Tri-Village News

Students' bird paintings land at Audubon Center

Visitors can vote May 10 on best depictions, which will be displayed all summer long

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The Grange Insurance Audubon Center's activities for its celebration of International Migratory Bird Day on May 10 will include an exhibit of artwork by Bobcats.

Sixth-grade students from Edison Intermediate School and Larson Middle School will display the bird silhouettes they painted as an art class project.

"When I told them their work was going to be displayed at the Audubon Center, you could immediately feel a change in the room," art teacher Chris Sauer said. "We've displayed students' work at school and at the annual Bobcat Art Show at the library, but never outside of the community.

"Everybody's pretty excited about it," he said.

Ninety-three students will display their work for the day, Sauer said.

Visitors to the center May 10 will be asked to cast their vote for their favorite student paintings; the five students who receive the most votes will have their work displayed at the Audubon Center throughout the spring and summer, he said.

"We first did this project during the first semester and we did it again during the second semester, after we knew we'd be participating in the Audubon Center's program," Sauer said. "They were that much more engaged in the project."

The opportunity to show Grandview students' work at the Audubon Center came about thanks to sixth-grade social studies teacher Cheri Brown.

"She played a pivotal role in this all coming together," Sauer said. "She saw the artwork (from the first-semester project) and thought friends she knows at the Audubon Center might enjoy seeing what we were doing in the art room."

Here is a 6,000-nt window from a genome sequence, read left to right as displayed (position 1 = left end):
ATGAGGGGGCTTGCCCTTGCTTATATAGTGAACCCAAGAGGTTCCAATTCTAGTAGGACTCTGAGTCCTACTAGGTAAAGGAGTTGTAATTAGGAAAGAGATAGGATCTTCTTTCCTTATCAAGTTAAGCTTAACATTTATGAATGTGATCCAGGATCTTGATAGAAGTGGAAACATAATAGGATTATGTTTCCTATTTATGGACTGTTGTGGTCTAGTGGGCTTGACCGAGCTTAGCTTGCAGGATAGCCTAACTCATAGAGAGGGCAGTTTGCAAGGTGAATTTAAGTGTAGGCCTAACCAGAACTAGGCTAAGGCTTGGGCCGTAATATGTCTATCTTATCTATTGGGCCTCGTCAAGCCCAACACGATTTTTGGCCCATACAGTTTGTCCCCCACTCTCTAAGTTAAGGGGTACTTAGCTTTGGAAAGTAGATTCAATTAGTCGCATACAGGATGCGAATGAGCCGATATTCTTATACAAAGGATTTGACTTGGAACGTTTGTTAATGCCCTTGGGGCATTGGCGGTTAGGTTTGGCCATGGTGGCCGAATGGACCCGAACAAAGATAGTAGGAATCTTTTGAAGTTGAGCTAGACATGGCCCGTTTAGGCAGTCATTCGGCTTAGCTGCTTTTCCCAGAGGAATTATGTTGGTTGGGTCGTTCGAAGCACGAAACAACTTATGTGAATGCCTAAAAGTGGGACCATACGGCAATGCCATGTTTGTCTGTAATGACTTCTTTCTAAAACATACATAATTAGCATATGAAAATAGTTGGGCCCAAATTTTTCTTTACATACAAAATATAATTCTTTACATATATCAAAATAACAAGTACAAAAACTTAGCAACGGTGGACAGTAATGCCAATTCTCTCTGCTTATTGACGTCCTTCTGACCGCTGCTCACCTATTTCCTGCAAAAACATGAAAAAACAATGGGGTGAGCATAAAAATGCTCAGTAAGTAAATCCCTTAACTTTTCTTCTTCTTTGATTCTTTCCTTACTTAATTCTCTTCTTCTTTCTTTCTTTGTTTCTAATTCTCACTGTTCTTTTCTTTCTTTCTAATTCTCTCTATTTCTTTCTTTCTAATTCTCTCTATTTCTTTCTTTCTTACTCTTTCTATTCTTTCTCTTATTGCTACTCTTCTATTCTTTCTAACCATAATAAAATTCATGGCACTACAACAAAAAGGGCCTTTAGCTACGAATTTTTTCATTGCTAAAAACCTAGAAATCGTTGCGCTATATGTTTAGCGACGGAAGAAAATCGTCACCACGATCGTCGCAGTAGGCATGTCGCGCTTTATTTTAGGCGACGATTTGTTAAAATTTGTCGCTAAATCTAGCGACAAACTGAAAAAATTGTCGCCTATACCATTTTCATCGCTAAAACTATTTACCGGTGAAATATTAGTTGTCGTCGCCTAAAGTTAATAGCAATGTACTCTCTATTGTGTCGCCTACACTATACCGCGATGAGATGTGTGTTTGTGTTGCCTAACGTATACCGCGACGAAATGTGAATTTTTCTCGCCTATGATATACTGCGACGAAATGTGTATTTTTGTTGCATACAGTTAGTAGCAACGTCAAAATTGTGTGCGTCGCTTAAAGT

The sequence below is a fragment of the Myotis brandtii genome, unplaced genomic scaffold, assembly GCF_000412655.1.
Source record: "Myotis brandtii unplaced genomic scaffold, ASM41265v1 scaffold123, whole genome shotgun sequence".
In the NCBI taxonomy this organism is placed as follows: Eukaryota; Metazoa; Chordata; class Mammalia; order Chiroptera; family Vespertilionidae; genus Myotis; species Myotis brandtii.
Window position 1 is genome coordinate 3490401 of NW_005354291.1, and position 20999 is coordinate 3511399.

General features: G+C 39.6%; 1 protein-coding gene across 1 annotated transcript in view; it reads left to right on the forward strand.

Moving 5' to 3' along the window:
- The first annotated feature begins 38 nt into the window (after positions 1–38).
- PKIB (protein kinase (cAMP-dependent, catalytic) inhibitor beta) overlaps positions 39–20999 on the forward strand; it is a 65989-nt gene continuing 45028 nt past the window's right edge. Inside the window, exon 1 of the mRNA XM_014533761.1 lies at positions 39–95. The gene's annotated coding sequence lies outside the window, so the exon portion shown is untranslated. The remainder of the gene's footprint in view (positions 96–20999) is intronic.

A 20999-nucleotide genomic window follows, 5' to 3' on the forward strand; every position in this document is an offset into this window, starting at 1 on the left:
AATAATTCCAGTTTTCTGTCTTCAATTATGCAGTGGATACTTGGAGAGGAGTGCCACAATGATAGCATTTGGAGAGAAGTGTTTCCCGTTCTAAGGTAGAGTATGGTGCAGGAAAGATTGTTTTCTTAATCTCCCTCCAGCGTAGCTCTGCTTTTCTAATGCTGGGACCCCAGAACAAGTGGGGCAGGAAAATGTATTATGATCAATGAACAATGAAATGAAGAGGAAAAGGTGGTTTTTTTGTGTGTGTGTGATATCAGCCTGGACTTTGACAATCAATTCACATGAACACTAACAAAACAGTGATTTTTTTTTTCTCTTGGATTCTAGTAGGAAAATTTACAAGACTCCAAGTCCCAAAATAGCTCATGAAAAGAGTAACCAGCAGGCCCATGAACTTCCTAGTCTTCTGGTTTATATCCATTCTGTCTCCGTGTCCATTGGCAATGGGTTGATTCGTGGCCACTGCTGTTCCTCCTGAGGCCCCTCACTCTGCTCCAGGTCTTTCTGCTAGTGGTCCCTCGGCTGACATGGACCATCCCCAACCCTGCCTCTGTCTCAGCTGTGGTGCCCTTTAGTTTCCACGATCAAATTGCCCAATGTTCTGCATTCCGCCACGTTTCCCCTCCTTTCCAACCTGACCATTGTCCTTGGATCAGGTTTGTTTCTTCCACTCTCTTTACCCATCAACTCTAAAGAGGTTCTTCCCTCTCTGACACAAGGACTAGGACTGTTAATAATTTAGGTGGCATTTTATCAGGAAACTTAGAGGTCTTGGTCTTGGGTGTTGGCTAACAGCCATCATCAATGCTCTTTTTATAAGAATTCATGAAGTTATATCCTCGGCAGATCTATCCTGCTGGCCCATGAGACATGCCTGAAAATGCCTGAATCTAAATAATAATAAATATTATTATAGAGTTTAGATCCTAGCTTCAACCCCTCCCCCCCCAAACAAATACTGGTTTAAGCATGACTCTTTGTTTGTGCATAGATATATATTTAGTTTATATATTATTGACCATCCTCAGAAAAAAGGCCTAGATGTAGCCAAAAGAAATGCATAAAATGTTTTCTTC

Sauer said he had wanted to do a bird-silhouette project since he started teaching in Grandview six years ago. Prior to this year, he taught at Stevenson Elementary School and didn't think the younger students would have the technique needed to create the silhouettes.

"It's been something I've wanted to do, being an amateur bird-watcher myself," he said.

Students could choose only birds that are native to Ohio as their subjects, using a website that lists birds by state, Sauer said.

"I thought we'd see a lot of backyard birds like cardinals and robins, but the choices ran the gamut," he said. "A lot of students picked shore birds or birds they had never heard of before they found them on the website."

Initially, students were instructed to depict the birds on a branch, but many chose to show the birds in flight, Sauer said.

Using watercolors, students also chose a variety of hues for the sky, showing everything from dawn to dusk, sunrise to sundown and cloud-covered skies, he said.

"Very few decided to show a simple blue sky," Sauer said.

The silhouette project "was a nice way to get them working in realism without having to get bogged down in all the details" of a bird's body, he said.

The Grange Insurance Audubon Center is located inside of Scioto Audubon Metro Park at 505 W. Whittier St. in downtown Columbus. It will be open from 9 a.m. to 3 p.m. May 10.

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